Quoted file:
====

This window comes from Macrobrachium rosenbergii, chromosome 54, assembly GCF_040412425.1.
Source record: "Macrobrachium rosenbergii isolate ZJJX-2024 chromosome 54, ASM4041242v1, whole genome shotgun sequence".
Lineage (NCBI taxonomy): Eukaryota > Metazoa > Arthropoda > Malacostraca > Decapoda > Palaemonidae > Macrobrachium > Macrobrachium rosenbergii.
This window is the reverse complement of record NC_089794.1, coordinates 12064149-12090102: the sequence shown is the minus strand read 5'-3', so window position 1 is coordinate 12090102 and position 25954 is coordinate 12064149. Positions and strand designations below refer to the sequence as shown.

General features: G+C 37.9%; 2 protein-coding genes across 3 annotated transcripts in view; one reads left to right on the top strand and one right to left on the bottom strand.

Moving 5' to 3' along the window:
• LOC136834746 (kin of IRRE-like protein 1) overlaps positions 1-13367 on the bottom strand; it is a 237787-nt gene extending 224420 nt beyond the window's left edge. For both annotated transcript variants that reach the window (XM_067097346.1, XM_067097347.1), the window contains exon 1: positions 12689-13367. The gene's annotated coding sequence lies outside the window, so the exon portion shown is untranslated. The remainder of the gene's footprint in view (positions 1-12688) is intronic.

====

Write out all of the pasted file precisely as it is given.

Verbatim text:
This window comes from Macrobrachium rosenbergii, chromosome 54, assembly GCF_040412425.1.
Source record: "Macrobrachium rosenbergii isolate ZJJX-2024 chromosome 54, ASM4041242v1, whole genome shotgun sequence".
Lineage (NCBI taxonomy): Eukaryota > Metazoa > Arthropoda > Malacostraca > Decapoda > Palaemonidae > Macrobrachium > Macrobrachium rosenbergii.
This window is the reverse complement of record NC_089794.1, coordinates 12064149-12090102: the sequence shown is the minus strand read 5'-3', so window position 1 is coordinate 12090102 and position 25954 is coordinate 12064149. Positions and strand designations below refer to the sequence as shown.

General features: G+C 37.9%; 2 protein-coding genes across 3 annotated transcripts in view; one reads left to right on the top strand and one right to left on the bottom strand.

Moving 5' to 3' along the window:
• LOC136834746 (kin of IRRE-like protein 1) overlaps positions 1-13367 on the bottom strand; it is a 237787-nt gene extending 224420 nt beyond the window's left edge. For both annotated transcript variants that reach the window (XM_067097346.1, XM_067097347.1), the window contains exon 1: positions 12689-13367. The gene's annotated coding sequence lies outside the window, so the exon portion shown is untranslated. The remainder of the gene's footprint in view (positions 1-12688) is intronic.